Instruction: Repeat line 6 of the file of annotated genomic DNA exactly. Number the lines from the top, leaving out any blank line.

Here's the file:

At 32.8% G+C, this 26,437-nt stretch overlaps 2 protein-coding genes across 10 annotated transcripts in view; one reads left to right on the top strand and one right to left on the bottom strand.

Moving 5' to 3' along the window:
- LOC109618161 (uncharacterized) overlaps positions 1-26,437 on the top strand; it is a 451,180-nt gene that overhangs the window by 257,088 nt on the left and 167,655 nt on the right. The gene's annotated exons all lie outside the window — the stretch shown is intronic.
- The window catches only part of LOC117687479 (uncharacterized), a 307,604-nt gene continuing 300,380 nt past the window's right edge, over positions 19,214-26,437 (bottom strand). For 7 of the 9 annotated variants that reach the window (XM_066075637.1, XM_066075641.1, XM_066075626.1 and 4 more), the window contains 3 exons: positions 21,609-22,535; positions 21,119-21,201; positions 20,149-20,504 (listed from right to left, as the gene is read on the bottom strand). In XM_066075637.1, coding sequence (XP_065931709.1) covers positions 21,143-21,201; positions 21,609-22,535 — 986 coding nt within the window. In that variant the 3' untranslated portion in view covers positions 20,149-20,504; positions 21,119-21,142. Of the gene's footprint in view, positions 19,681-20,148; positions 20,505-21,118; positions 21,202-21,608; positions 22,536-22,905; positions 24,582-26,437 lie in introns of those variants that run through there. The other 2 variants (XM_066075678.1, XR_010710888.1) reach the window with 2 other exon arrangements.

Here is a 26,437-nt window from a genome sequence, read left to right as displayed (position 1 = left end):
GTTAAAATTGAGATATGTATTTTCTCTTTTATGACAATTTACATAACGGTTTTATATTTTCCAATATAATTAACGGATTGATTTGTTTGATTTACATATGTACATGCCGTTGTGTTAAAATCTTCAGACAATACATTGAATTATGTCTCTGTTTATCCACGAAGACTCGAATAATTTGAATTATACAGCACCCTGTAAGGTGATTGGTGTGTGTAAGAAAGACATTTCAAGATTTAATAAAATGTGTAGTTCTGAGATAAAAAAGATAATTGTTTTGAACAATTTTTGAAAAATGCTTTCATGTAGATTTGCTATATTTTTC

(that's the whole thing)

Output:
GTTAAAATTGAGATATGTATTTTCTCTTTTATGACAATTTACATAACGGTTTTATATTTTCCAATATAATTAACGGATTGATTTGTTTGATTTACATATGTACATGCCGTTGTGTTAAAATCTTCAGACAATACATTGAATTATGTCTCTGTTTATCCACGAAGACTCGAATAATTTGAATTATACAGCACCCTGTAAGGTGATTGGTGTGTGTAAGAAAGACATTTCAAGATTTAATAAAATGTGTAGTTCTGAGATAAAAAAGATAATTGTTTTGAACAATTTTTGAAAAATGCTTTCATGTAGATTTGCTATATTTTTC